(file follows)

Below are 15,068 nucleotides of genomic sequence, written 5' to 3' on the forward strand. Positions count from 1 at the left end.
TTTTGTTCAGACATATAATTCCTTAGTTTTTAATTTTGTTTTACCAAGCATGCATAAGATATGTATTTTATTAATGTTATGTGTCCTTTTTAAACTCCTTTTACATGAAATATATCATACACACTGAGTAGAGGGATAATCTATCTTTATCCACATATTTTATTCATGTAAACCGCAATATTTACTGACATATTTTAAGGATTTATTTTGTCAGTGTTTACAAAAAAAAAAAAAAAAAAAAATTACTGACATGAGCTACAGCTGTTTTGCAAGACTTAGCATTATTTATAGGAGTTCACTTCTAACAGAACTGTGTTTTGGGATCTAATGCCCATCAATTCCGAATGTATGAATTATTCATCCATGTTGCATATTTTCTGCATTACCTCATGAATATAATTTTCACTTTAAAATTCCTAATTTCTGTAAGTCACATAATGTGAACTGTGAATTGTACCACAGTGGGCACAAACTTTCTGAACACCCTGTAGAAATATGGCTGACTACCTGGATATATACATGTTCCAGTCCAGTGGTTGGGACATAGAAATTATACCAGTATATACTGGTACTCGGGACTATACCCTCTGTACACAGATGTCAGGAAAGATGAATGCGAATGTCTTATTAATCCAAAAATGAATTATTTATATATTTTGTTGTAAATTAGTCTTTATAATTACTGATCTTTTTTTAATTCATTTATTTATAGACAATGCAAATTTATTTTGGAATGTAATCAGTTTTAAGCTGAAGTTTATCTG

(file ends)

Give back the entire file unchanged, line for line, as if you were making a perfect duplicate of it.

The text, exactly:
Below are 15,068 nucleotides of genomic sequence, written 5' to 3' on the forward strand. Positions count from 1 at the left end.
TTTTGTTCAGACATATAATTCCTTAGTTTTTAATTTTGTTTTACCAAGCATGCATAAGATATGTATTTTATTAATGTTATGTGTCCTTTTTAAACTCCTTTTACATGAAATATATCATACACACTGAGTAGAGGGATAATCTATCTTTATCCACATATTTTATTCATGTAAACCGCAATATTTACTGACATATTTTAAGGATTTATTTTGTCAGTGTTTACAAAAAAAAAAAAAAAAAAAAATTACTGACATGAGCTACAGCTGTTTTGCAAGACTTAGCATTATTTATAGGAGTTCACTTCTAACAGAACTGTGTTTTGGGATCTAATGCCCATCAATTCCGAATGTATGAATTATTCATCCATGTTGCATATTTTCTGCATTACCTCATGAATATAATTTTCACTTTAAAATTCCTAATTTCTGTAAGTCACATAATGTGAACTGTGAATTGTACCACAGTGGGCACAAACTTTCTGAACACCCTGTAGAAATATGGCTGACTACCTGGATATATACATGTTCCAGTCCAGTGGTTGGGACATAGAAATTATACCAGTATATACTGGTACTCGGGACTATACCCTCTGTACACAGATGTCAGGAAAGATGAATGCGAATGTCTTATTAATCCAAAAATGAATTATTTATATATTTTGTTGTAAATTAGTCTTTATAATTACTGATCTTTTTTTAATTCATTTATTTATAGACAATGCAAATTTATTTTGGAATGTAATCAGTTTTAAGCTGAAGTTTATCTG